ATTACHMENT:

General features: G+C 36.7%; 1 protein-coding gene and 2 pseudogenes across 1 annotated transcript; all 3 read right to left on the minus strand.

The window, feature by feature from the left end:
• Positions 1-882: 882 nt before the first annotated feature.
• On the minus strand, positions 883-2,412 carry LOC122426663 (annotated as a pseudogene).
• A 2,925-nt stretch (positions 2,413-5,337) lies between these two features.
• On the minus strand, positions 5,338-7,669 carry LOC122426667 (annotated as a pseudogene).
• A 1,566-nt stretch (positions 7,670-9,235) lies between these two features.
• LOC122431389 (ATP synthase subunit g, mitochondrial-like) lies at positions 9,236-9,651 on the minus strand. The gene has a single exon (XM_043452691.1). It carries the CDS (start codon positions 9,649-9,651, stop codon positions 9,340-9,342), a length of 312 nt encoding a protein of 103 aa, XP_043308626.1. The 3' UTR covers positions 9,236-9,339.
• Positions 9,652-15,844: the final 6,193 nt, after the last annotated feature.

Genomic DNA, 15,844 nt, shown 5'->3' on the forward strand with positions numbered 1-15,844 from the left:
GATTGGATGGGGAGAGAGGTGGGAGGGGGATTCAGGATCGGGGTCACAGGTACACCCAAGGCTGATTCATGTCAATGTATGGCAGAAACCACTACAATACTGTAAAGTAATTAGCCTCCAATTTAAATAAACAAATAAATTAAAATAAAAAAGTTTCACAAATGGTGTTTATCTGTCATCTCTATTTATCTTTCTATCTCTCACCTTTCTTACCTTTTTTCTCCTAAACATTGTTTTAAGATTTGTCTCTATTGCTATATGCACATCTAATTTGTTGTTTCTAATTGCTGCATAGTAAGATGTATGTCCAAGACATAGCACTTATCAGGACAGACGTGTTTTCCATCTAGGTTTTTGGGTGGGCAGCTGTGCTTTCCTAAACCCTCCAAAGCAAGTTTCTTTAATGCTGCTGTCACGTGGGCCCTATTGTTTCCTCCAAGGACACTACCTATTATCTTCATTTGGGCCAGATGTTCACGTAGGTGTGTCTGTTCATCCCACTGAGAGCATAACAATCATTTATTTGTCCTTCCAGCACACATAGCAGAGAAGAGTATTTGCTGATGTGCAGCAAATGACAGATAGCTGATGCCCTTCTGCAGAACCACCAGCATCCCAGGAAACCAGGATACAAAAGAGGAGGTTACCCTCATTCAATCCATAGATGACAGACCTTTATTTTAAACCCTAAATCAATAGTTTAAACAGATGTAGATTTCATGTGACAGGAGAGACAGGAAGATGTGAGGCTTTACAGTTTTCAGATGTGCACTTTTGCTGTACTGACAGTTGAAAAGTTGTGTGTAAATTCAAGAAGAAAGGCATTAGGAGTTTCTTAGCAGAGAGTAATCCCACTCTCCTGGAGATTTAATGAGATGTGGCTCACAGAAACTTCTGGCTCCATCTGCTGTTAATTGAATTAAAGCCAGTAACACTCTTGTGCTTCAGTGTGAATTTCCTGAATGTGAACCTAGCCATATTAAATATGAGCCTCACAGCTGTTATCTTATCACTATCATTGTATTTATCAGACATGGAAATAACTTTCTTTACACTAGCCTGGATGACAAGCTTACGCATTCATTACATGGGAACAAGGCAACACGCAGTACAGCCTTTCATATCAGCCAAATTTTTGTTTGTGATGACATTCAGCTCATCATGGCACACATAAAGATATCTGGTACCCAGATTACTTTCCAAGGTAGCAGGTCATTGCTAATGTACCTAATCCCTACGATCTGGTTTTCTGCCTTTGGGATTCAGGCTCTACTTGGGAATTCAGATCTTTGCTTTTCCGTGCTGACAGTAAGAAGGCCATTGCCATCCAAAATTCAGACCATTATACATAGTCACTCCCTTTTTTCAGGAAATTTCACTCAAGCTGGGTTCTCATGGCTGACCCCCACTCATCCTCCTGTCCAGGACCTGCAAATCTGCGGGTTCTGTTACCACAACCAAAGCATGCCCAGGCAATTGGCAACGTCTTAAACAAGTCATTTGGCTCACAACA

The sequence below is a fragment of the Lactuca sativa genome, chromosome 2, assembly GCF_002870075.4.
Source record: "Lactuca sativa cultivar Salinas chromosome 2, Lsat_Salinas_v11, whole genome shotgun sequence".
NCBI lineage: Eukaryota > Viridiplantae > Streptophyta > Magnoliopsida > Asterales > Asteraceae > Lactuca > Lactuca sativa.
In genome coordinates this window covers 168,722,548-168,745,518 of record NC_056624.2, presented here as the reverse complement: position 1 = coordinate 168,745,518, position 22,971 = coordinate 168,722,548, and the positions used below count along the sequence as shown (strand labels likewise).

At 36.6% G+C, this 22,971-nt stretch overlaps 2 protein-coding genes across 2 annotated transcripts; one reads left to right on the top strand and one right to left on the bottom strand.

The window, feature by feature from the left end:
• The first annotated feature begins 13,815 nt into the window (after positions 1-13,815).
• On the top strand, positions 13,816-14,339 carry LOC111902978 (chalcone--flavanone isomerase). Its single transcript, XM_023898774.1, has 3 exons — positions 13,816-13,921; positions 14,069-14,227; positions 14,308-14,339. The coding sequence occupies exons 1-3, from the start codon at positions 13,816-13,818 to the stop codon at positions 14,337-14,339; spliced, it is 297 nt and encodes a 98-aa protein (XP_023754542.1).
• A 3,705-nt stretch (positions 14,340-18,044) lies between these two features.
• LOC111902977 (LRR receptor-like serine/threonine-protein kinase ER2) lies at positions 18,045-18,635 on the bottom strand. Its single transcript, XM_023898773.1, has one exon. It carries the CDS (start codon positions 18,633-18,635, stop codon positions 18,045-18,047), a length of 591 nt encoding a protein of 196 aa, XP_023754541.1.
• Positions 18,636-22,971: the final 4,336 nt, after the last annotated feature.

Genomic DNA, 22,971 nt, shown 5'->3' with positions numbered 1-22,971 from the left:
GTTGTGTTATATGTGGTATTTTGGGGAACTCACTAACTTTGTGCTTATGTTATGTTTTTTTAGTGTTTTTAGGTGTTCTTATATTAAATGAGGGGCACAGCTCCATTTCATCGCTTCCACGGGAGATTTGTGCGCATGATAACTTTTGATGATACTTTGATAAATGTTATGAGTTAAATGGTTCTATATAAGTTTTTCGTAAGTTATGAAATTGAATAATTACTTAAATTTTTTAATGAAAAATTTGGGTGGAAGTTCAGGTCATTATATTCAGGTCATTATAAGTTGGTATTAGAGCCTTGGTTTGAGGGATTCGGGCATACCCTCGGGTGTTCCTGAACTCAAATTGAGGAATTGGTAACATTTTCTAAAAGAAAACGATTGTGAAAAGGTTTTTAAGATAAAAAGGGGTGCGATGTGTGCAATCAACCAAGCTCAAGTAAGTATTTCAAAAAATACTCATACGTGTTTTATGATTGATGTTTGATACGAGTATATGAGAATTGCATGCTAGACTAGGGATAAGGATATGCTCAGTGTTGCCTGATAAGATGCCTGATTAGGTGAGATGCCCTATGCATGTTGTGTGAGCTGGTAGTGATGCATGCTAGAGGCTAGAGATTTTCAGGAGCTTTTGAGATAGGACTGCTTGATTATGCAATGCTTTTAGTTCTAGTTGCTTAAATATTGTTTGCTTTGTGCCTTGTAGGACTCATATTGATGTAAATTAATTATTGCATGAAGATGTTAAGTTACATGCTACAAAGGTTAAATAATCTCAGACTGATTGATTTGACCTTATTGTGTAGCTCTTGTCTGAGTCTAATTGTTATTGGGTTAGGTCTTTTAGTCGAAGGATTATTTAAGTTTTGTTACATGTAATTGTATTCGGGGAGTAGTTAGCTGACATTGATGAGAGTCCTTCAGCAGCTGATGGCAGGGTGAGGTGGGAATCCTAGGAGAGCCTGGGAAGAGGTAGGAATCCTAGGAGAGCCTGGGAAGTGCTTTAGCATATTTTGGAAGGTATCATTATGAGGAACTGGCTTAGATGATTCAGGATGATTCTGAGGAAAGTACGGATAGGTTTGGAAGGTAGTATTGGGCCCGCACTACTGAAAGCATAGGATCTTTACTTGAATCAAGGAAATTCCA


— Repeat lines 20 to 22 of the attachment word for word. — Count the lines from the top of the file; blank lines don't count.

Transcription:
• A 3,705-nt stretch (positions 14,340-18,044) lies between these two features.
• LOC111902977 (LRR receptor-like serine/threonine-protein kinase ER2) lies at positions 18,045-18,635 on the bottom strand. Its single transcript, XM_023898773.1, has one exon. It carries the CDS (start codon positions 18,633-18,635, stop codon positions 18,045-18,047), a length of 591 nt encoding a protein of 196 aa, XP_023754541.1.
• Positions 18,636-22,971: the final 4,336 nt, after the last annotated feature.